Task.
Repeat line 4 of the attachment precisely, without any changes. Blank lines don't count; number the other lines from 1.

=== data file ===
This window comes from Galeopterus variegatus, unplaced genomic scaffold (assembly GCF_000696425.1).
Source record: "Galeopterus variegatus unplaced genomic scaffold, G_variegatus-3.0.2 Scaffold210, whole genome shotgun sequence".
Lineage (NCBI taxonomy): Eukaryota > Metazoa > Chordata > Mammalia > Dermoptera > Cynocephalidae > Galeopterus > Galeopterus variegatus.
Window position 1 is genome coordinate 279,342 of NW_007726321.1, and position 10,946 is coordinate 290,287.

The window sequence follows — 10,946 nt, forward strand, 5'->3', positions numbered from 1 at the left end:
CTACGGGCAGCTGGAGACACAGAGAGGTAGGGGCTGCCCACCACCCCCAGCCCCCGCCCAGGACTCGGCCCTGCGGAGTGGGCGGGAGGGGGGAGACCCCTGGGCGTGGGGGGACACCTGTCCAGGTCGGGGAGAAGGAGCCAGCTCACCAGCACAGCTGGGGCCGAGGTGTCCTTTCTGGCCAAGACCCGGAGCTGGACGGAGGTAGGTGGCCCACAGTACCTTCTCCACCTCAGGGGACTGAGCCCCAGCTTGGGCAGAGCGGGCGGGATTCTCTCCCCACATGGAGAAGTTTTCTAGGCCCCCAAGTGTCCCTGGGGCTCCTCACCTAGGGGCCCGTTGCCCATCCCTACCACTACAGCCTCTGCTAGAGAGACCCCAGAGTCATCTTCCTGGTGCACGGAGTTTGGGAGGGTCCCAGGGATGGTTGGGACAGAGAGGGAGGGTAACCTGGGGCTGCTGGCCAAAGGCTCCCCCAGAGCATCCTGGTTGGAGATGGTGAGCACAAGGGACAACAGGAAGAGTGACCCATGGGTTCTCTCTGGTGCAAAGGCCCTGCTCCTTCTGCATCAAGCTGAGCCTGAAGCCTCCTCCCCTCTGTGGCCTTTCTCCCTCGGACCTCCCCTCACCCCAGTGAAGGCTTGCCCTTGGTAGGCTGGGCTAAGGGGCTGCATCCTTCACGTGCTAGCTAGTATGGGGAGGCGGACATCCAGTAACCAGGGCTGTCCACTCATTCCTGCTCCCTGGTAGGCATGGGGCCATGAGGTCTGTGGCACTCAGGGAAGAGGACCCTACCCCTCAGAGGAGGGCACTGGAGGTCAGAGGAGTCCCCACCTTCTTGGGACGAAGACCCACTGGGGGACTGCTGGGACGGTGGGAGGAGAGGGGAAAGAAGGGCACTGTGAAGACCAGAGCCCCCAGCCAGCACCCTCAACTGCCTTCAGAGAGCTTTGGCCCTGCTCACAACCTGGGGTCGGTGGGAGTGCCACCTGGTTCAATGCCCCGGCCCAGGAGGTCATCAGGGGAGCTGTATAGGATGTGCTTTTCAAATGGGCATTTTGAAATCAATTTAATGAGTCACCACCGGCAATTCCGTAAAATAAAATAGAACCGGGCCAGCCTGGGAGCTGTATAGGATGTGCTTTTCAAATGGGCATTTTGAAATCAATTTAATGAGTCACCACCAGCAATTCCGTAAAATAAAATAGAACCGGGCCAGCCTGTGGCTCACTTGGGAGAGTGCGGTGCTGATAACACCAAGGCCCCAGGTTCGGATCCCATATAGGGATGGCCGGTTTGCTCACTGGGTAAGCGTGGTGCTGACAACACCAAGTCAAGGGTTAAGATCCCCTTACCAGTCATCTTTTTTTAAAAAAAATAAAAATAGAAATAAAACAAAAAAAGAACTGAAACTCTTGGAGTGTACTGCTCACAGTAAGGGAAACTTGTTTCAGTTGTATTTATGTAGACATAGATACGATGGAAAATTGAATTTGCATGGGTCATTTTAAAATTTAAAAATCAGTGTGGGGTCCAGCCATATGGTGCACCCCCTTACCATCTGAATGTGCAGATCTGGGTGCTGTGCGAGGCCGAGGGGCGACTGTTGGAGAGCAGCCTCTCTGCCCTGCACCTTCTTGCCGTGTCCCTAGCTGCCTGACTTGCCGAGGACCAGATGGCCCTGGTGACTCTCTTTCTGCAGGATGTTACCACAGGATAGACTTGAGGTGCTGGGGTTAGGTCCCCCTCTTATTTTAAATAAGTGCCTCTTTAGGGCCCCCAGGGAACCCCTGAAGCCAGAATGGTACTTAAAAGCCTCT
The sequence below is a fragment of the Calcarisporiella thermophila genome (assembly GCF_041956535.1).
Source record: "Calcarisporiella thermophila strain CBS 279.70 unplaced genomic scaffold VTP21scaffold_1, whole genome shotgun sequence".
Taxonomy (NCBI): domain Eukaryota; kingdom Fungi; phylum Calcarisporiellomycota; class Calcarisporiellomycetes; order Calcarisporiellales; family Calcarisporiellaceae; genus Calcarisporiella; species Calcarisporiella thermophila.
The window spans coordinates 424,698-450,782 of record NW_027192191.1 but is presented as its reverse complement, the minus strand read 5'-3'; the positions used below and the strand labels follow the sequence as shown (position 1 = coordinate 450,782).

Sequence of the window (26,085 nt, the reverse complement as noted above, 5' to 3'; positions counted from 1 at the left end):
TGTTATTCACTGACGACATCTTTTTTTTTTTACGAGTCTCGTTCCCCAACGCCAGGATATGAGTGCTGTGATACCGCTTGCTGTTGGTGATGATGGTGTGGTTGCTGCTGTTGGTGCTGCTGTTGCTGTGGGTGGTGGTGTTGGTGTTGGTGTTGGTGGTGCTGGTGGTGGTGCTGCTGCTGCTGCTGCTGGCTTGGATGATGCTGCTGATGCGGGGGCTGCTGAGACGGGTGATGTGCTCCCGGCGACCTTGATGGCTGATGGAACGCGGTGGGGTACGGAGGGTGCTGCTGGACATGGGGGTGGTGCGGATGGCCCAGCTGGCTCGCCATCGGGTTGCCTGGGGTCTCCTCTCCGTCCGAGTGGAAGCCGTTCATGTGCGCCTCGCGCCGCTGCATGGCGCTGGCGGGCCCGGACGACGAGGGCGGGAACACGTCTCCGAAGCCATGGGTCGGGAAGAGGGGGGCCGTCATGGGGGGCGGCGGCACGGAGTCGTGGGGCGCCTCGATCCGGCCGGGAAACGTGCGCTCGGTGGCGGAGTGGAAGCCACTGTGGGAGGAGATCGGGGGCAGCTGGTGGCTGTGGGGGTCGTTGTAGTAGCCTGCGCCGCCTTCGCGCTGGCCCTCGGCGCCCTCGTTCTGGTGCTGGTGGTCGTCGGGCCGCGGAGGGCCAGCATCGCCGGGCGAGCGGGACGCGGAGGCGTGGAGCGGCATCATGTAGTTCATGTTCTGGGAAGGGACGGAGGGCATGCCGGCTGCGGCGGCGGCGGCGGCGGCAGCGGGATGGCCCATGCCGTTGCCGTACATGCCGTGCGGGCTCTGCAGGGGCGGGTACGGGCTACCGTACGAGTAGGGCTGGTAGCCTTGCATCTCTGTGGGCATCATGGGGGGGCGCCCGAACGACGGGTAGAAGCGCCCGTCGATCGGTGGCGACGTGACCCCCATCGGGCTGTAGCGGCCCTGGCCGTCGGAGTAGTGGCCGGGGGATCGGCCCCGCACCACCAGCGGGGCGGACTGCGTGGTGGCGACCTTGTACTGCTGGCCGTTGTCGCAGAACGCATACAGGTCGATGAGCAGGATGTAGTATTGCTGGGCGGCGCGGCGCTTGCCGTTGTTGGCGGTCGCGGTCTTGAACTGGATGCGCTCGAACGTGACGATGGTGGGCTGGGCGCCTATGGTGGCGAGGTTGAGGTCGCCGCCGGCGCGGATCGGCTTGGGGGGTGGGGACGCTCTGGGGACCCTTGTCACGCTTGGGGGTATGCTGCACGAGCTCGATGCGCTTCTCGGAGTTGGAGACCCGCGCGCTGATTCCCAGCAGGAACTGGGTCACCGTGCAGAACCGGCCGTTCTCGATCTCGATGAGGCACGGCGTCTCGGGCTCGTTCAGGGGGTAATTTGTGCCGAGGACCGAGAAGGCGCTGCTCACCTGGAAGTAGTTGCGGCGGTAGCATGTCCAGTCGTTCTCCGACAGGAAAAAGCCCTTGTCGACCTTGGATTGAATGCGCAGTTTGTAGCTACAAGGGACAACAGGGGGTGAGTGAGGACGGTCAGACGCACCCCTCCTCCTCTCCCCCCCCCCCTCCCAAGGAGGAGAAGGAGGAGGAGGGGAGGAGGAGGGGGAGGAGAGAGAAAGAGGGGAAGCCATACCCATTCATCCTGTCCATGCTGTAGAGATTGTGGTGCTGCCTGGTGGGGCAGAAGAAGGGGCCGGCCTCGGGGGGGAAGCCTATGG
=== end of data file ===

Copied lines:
Window position 1 is genome coordinate 279,342 of NW_007726321.1, and position 10,946 is coordinate 290,287.